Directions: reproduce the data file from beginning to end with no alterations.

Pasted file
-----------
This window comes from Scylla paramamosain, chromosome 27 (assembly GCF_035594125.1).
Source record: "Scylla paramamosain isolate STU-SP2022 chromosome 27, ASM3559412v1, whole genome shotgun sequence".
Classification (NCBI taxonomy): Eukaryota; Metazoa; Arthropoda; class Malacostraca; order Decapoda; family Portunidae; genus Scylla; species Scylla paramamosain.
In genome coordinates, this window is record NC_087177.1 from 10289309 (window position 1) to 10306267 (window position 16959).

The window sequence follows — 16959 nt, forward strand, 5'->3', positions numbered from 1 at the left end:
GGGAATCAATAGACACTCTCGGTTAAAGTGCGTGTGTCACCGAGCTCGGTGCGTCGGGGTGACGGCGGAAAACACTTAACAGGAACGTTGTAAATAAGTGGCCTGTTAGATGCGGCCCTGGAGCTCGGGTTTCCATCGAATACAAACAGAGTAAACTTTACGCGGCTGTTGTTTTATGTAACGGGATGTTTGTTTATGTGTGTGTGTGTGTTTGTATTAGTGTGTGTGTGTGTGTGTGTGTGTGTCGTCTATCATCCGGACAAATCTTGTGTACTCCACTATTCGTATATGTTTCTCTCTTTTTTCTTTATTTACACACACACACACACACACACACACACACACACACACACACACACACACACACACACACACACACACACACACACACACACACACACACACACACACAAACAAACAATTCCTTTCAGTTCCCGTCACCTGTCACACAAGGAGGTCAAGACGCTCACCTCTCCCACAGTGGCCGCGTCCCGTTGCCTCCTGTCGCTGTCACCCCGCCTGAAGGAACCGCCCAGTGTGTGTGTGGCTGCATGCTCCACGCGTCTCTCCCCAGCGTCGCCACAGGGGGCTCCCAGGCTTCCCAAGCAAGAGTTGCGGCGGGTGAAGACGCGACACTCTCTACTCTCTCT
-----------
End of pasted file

This window comes from Scylla paramamosain, chromosome 27 (assembly GCF_035594125.1).
Source record: "Scylla paramamosain isolate STU-SP2022 chromosome 27, ASM3559412v1, whole genome shotgun sequence".
Classification (NCBI taxonomy): Eukaryota; Metazoa; Arthropoda; class Malacostraca; order Decapoda; family Portunidae; genus Scylla; species Scylla paramamosain.
In genome coordinates, this window is record NC_087177.1 from 10289309 (window position 1) to 10306267 (window position 16959).

The window sequence follows — 16959 nt, forward strand, 5'->3', positions numbered from 1 at the left end:
GGGAATCAATAGACACTCTCGGTTAAAGTGCGTGTGTCACCGAGCTCGGTGCGTCGGGGTGACGGCGGAAAACACTTAACAGGAACGTTGTAAATAAGTGGCCTGTTAGATGCGGCCCTGGAGCTCGGGTTTCCATCGAATACAAACAGAGTAAACTTTACGCGGCTGTTGTTTTATGTAACGGGATGTTTGTTTATGTGTGTGTGTGTGTTTGTATTAGTGTGTGTGTGTGTGTGTGTGTGTGTCGTCTATCATCCGGACAAATCTTGTGTACTCCACTATTCGTATATGTTTCTCTCTTTTTTCTTTATTTACACACACACACACACACACACACACACACACACACACACACACACACACACACACACACACACACACACACACACACACACACACACACACACACACAAACAAACAATTCCTTTCAGTTCCCGTCACCTGTCACACAAGGAGGTCAAGACGCTCACCTCTCCCACAGTGGCCGCGTCCCGTTGCCTCCTGTCGCTGTCACCCCGCCTGAAGGAACCGCCCAGTGTGTGTGTGGCTGCATGCTCCACGCGTCTCTCCCCAGCGTCGCCACAGGGGGCTCCCAGGCTTCCCAAGCAAGAGTTGCGGCGGGTGAAGACGCGACACTCTCTACTCTCTCT